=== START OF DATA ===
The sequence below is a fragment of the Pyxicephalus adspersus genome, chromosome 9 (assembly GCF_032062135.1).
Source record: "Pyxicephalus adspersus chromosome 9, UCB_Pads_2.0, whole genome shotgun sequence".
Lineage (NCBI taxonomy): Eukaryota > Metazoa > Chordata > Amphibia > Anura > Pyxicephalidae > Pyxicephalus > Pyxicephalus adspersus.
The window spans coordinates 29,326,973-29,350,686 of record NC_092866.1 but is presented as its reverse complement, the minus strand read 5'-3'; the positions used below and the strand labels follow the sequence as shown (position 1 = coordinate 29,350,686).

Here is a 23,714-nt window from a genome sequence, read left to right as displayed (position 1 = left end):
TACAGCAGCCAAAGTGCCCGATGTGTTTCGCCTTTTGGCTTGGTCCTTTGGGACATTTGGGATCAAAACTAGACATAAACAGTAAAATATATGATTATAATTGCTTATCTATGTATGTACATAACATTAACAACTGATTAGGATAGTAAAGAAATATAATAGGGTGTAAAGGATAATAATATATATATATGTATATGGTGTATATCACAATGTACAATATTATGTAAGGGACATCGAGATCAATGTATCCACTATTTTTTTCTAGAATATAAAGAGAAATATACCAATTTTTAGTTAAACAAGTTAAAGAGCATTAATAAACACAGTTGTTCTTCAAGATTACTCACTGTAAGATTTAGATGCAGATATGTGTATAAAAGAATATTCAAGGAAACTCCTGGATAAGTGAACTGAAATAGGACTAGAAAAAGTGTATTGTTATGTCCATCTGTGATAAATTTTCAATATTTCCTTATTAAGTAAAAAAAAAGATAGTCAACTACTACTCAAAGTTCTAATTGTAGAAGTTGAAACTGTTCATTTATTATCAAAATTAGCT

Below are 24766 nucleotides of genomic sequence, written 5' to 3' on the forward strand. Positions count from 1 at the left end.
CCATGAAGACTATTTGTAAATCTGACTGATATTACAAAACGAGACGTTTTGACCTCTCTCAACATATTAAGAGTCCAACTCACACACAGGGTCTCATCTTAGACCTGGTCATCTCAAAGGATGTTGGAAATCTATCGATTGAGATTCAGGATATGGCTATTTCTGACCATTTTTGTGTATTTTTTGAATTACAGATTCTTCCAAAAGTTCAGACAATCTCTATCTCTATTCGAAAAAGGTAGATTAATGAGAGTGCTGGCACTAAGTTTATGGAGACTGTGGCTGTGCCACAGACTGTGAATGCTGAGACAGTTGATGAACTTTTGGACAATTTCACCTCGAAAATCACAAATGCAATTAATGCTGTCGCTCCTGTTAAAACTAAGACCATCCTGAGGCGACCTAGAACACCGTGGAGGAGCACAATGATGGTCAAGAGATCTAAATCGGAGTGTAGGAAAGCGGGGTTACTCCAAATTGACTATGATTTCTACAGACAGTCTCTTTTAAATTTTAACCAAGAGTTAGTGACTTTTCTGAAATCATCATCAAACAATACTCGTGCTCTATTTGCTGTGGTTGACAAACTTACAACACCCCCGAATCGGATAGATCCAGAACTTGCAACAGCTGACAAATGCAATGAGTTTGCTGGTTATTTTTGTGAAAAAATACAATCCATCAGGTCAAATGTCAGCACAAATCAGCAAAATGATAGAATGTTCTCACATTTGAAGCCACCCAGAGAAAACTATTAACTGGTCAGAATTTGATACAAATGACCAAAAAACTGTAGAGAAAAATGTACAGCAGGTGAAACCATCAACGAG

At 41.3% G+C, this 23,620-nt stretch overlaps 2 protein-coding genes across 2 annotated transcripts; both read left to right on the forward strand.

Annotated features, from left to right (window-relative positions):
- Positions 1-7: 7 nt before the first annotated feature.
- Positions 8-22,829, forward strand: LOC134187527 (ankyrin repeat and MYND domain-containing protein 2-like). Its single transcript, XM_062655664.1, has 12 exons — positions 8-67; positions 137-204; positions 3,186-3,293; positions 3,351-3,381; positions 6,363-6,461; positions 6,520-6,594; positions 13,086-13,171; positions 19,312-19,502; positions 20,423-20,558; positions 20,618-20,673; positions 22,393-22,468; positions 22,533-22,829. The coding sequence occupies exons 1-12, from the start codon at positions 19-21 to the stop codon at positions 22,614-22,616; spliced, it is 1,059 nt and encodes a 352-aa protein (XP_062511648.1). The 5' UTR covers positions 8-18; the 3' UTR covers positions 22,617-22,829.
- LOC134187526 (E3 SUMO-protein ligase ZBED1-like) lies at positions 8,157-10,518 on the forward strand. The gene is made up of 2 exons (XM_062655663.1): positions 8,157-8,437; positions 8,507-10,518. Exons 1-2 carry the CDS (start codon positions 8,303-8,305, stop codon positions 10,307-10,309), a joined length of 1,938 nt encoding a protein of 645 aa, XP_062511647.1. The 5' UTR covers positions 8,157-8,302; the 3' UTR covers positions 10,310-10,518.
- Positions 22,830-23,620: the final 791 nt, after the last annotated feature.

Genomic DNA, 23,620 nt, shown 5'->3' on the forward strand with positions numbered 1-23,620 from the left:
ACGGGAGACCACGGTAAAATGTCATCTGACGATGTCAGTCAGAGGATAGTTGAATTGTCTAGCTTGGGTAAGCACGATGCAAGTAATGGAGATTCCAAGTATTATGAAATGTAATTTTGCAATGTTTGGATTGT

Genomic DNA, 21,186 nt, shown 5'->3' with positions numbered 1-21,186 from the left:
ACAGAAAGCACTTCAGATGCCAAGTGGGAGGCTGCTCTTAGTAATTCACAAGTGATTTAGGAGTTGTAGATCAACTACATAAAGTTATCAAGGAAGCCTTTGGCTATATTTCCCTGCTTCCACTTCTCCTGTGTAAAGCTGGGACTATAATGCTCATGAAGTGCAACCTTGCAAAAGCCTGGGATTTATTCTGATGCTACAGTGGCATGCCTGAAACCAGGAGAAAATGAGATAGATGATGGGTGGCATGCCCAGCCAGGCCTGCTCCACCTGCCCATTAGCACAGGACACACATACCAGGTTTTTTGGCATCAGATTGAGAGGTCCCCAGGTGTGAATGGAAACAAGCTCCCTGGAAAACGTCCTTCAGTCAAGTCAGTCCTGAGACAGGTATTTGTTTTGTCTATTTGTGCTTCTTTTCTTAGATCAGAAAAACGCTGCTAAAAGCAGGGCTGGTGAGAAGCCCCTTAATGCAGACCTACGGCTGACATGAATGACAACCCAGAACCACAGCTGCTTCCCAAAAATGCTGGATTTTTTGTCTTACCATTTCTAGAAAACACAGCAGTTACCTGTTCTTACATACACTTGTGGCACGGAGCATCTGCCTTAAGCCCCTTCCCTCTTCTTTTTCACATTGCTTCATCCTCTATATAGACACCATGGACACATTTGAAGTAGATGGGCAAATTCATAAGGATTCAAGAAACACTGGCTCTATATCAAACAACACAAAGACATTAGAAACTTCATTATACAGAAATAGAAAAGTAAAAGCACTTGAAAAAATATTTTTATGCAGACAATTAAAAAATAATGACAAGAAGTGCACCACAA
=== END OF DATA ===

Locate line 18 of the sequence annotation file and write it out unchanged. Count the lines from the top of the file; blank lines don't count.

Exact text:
ACAGAAAGCACTTCAGATGCCAAGTGGGAGGCTGCTCTTAGTAATTCACAAGTGATTTAGGAGTTGTAGATCAACTACATAAAGTTATCAAGGAAGCCTTTGGCTATATTTCCCTGCTTCCACTTCTCCTGTGTAAAGCTGGGACTATAATGCTCATGAAGTGCAACCTTGCAAAAGCCTGGGATTTATTCTGATGCTACAGTGGCATGCCTGAAACCAGGAGAAAATGAGATAGATGATGGGTGGCATGCCCAGCCAGGCCTGCTCCACCTGCCCATTAGCACAGGACACACATACCAGGTTTTTTGGCATCAGATTGAGAGGTCCCCAGGTGTGAATGGAAACAAGCTCCCTGGAAAACGTCCTTCAGTCAAGTCAGTCCTGAGACAGGTATTTGTTTTGTCTATTTGTGCTTCTTTTCTTAGATCAGAAAAACGCTGCTAAAAGCAGGGCTGGTGAGAAGCCCCTTAATGCAGACCTACGGCTGACATGAATGACAACCCAGAACCACAGCTGCTTCCCAAAAATGCTGGATTTTTTGTCTTACCATTTCTAGAAAACACAGCAGTTACCTGTTCTTACATACACTTGTGGCACGGAGCATCTGCCTTAAGCCCCTTCCCTCTTCTTTTTCACATTGCTTCATCCTCTATATAGACACCATGGACACATTTGAAGTAGATGGGCAAATTCATAAGGATTCAAGAAACACTGGCTCTATATCAAACAACACAAAGACATTAGAAACTTCATTATACAGAAATAGAAAAGTAAAAGCACTTGAAAAAATATTTTTATGCAGACAATTAAAAAATAATGACAAGAAGTGCACCACAA